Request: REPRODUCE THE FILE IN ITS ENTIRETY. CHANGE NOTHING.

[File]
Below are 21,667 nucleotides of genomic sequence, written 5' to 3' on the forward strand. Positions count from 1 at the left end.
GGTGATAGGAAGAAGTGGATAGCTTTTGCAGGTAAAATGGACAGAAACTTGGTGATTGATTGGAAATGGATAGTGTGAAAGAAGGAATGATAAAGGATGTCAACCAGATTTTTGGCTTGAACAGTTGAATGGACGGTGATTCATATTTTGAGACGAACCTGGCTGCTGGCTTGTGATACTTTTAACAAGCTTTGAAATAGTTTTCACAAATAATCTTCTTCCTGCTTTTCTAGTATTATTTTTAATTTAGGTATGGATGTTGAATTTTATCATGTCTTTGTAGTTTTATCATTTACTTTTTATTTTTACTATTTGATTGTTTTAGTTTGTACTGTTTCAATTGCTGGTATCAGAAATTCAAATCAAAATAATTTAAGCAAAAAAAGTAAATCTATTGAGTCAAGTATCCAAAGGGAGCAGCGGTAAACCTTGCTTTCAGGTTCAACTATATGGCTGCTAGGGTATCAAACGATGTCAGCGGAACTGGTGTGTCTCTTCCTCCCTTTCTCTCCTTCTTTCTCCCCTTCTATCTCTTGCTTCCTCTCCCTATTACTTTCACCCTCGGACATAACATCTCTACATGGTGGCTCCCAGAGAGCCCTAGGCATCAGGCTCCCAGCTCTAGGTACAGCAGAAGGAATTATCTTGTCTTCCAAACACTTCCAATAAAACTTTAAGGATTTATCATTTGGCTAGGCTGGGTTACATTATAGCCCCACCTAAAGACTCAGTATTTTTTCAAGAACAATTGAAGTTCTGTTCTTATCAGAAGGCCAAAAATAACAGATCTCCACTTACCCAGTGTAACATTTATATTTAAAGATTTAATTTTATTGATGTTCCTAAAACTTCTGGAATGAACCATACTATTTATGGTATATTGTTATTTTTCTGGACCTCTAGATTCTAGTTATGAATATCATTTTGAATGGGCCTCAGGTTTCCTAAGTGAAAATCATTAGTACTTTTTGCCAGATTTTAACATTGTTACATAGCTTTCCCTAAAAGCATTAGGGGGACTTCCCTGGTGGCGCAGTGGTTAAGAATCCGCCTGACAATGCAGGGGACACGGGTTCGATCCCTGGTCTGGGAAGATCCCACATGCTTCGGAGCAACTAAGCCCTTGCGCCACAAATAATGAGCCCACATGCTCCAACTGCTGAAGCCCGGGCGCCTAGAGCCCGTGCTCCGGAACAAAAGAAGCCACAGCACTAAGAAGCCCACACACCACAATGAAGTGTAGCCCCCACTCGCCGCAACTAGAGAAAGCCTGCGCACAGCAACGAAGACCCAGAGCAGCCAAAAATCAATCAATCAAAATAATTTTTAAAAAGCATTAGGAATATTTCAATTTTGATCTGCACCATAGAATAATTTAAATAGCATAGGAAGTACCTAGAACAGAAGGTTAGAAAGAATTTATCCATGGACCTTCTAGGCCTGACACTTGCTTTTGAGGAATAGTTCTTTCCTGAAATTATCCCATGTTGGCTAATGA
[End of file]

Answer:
Below are 21,667 nucleotides of genomic sequence, written 5' to 3' on the forward strand. Positions count from 1 at the left end.
GGTGATAGGAAGAAGTGGATAGCTTTTGCAGGTAAAATGGACAGAAACTTGGTGATTGATTGGAAATGGATAGTGTGAAAGAAGGAATGATAAAGGATGTCAACCAGATTTTTGGCTTGAACAGTTGAATGGACGGTGATTCATATTTTGAGACGAACCTGGCTGCTGGCTTGTGATACTTTTAACAAGCTTTGAAATAGTTTTCACAAATAATCTTCTTCCTGCTTTTCTAGTATTATTTTTAATTTAGGTATGGATGTTGAATTTTATCATGTCTTTGTAGTTTTATCATTTACTTTTTATTTTTACTATTTGATTGTTTTAGTTTGTACTGTTTCAATTGCTGGTATCAGAAATTCAAATCAAAATAATTTAAGCAAAAAAAGTAAATCTATTGAGTCAAGTATCCAAAGGGAGCAGCGGTAAACCTTGCTTTCAGGTTCAACTATATGGCTGCTAGGGTATCAAACGATGTCAGCGGAACTGGTGTGTCTCTTCCTCCCTTTCTCTCCTTCTTTCTCCCCTTCTATCTCTTGCTTCCTCTCCCTATTACTTTCACCCTCGGACATAACATCTCTACATGGTGGCTCCCAGAGAGCCCTAGGCATCAGGCTCCCAGCTCTAGGTACAGCAGAAGGAATTATCTTGTCTTCCAAACACTTCCAATAAAACTTTAAGGATTTATCATTTGGCTAGGCTGGGTTACATTATAGCCCCACCTAAAGACTCAGTATTTTTTCAAGAACAATTGAAGTTCTGTTCTTATCAGAAGGCCAAAAATAACAGATCTCCACTTACCCAGTGTAACATTTATATTTAAAGATTTAATTTTATTGATGTTCCTAAAACTTCTGGAATGAACCATACTATTTATGGTATATTGTTATTTTTCTGGACCTCTAGATTCTAGTTATGAATATCATTTTGAATGGGCCTCAGGTTTCCTAAGTGAAAATCATTAGTACTTTTTGCCAGATTTTAACATTGTTACATAGCTTTCCCTAAAAGCATTAGGGGGACTTCCCTGGTGGCGCAGTGGTTAAGAATCCGCCTGACAATGCAGGGGACACGGGTTCGATCCCTGGTCTGGGAAGATCCCACATGCTTCGGAGCAACTAAGCCCTTGCGCCACAAATAATGAGCCCACATGCTCCAACTGCTGAAGCCCGGGCGCCTAGAGCCCGTGCTCCGGAACAAAAGAAGCCACAGCACTAAGAAGCCCACACACCACAATGAAGTGTAGCCCCCACTCGCCGCAACTAGAGAAAGCCTGCGCACAGCAACGAAGACCCAGAGCAGCCAAAAATCAATCAATCAAAATAATTTTTAAAAAGCATTAGGAATATTTCAATTTTGATCTGCACCATAGAATAATTTAAATAGCATAGGAAGTACCTAGAACAGAAGGTTAGAAAGAATTTATCCATGGACCTTCTAGGCCTGACACTTGCTTTTGAGGAATAGTTCTTTCCTGAAATTATCCCATGTTGGCTAATGA